By Johan Sennero and Sven Nordenstam
STOCKHOLM (Reuters) - Swedish police on Thursday identified the suspect in a manhunt launched after the country raised its terror threat assessment to the highest level ever.
Security has been stepped up around possible targets such as main railway stations and the parliament.
Security services said on Wednesday they had concrete information about a possible attack on Sweden, days after the Islamist militant attacks in Paris that killed 129 people.
Pictures of the suspect, identified as Mutar Muthanna Majid, have been distributed to police around the country. Media published a grainy picture of a smiling, bearded young man dressed in dark clothing.
"That is the picture we are working with," police spokeswoman Malin Nafver said, referring any further questions about the man to security services.
Citing unidentified police sources, public service television SVT reported the suspect was of Iraqi origin and about 25-years-old. Tabloid Expressen reported Majid was a member of Islamic State.
Police raised their presence at public and strategic locations around the country as the alert went out, including sites such as government buildings, foreign embassies and some media outlets.
Five police vehicles were parked outside Stockholm's central station but the visible police presence was minimal inside the building.
Stockholm public transit authority spokesperson Christian Hoffmann said fewer people than normal were using trains and subways in the capital.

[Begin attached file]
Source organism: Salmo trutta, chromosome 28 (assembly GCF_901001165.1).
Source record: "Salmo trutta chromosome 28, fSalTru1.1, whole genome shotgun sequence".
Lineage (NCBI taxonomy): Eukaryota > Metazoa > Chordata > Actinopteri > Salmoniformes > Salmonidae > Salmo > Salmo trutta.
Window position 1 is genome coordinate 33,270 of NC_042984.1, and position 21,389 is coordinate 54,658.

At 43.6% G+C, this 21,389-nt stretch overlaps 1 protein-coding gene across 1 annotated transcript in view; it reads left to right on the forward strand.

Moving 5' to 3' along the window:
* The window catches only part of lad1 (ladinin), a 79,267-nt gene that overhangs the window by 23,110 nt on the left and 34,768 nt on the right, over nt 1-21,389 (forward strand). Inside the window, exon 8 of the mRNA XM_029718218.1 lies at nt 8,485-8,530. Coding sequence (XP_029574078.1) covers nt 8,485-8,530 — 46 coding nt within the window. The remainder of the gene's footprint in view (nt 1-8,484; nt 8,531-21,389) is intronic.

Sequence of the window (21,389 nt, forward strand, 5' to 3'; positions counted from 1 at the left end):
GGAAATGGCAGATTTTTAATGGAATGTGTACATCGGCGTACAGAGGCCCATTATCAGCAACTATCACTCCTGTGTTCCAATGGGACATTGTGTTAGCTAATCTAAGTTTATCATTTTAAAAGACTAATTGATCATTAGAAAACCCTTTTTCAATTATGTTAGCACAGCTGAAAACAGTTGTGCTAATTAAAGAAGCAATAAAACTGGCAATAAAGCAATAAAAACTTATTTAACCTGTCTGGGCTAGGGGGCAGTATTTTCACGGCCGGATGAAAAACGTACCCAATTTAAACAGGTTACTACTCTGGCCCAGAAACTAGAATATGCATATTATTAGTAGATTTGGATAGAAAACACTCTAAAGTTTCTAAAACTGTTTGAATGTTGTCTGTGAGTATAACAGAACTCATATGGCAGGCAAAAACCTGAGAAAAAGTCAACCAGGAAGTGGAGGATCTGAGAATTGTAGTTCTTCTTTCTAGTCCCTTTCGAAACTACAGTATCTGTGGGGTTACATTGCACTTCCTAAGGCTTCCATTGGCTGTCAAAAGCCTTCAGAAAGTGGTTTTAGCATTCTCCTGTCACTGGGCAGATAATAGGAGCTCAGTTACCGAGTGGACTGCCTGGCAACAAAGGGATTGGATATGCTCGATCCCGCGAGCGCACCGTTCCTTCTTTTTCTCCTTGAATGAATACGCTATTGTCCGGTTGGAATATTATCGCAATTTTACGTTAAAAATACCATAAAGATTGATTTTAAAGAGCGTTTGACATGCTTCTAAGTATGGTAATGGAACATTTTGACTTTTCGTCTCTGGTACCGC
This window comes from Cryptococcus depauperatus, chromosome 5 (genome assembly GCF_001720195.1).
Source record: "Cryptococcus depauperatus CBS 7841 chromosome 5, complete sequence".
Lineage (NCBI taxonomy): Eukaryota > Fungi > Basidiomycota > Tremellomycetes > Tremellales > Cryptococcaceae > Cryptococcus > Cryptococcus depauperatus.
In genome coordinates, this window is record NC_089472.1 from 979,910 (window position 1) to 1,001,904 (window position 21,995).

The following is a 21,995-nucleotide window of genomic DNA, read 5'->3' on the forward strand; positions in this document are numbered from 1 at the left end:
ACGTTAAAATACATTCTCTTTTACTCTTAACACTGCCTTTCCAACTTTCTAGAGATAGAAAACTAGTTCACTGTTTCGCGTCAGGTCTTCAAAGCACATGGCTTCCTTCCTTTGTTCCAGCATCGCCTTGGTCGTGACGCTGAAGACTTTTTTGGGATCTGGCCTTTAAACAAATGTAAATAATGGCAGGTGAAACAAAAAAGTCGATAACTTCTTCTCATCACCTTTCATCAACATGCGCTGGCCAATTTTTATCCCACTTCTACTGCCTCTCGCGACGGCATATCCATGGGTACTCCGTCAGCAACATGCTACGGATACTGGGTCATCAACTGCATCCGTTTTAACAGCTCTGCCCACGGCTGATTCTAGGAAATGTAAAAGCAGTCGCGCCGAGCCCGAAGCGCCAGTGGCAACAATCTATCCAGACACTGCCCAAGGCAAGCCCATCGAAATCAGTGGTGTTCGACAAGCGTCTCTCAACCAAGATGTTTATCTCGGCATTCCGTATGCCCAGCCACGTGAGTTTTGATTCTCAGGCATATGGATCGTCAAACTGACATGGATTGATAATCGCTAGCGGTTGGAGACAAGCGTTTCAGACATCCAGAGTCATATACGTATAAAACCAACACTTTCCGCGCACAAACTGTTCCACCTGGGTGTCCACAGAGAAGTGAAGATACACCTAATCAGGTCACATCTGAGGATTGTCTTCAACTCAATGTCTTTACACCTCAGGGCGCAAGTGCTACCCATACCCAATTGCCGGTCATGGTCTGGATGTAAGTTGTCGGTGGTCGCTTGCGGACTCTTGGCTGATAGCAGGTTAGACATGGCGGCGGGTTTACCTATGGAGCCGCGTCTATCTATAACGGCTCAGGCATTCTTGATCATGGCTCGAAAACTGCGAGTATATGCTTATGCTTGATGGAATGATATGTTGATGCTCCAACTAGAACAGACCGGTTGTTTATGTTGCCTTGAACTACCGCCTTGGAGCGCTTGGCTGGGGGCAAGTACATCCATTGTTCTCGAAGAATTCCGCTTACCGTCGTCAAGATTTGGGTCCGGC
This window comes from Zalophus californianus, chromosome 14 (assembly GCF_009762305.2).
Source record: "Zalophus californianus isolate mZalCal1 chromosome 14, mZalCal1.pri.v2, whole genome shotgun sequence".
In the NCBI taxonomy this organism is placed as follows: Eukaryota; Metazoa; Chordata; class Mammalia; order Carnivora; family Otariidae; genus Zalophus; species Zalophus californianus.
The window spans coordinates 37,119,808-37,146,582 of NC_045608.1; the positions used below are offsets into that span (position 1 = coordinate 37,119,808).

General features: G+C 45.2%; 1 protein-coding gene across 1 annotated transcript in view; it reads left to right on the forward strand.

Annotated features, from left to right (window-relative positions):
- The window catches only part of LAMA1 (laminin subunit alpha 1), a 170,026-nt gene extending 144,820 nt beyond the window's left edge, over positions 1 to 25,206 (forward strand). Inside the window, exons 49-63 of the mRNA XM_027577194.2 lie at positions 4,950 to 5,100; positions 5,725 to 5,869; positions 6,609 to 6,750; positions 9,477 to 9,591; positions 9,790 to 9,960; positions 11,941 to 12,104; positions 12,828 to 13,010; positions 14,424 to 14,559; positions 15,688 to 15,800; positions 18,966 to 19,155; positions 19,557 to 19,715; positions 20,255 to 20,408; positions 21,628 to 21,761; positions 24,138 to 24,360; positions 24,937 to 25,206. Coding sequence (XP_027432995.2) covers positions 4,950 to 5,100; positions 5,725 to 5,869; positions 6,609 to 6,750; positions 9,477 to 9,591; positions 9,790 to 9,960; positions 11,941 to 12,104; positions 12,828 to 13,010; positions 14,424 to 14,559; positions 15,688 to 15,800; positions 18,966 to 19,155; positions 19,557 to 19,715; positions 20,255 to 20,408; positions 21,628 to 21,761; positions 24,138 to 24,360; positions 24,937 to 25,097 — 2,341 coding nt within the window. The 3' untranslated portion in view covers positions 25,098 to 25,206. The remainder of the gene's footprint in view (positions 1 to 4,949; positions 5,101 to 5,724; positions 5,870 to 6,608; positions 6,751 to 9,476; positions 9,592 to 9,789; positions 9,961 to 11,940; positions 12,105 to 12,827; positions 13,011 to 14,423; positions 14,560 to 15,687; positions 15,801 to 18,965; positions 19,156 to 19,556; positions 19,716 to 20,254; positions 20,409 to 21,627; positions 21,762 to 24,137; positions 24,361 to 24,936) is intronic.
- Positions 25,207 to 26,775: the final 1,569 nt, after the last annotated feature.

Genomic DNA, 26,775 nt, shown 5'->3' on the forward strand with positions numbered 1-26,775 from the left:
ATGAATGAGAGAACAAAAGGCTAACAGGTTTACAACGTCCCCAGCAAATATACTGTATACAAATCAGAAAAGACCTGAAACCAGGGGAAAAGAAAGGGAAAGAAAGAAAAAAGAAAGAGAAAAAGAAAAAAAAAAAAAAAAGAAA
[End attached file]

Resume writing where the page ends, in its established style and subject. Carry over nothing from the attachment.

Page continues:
"There aren't many people on the subway - I don't recognize my Stockholm," tweeted Camilla Kvartoft, a news anchor at public television station SVT.
Gefle Dagblad, a newspaper in eastern Sweden which published a series of investigative articles about militant Islamism and received a bomb threat in September, was among newspapers to which police had deployed patrols, its publisher told Reuters.
Lena Posner Korosi, president of the council of Jewish communities in Sweden, said evening activities such as sports training for youths were canceled in Stockholm, Gothenburg and Malmo after discussions with police and security police.
On Wednesday, security police raised their assessment of the threat to Sweden by one step, to four on a scale of five - indicating a high risk of an attack.
They issued an arrest warrant for one person suspected of preparing to carry out terror crimes in Sweden.
Over the last few years, Sweden has participated in NATO missions in Afghanistan and is training Kurdish forces in Iraq, moves that have changed its traditional image of neutrality.
The last militant attack in Sweden took place in 2010 when a suicide bomber died when his bomb belt went off prematurely in central Stockholm as he was getting ready to attack a train station or department store during the Christmas shopping rush.
(Additional reporting by Simon Johnson and Violette Goarant in Stockholm and Terje Solsvik in Oslo; writing by Niklas Pollard; Editing by Alistair Scrutton)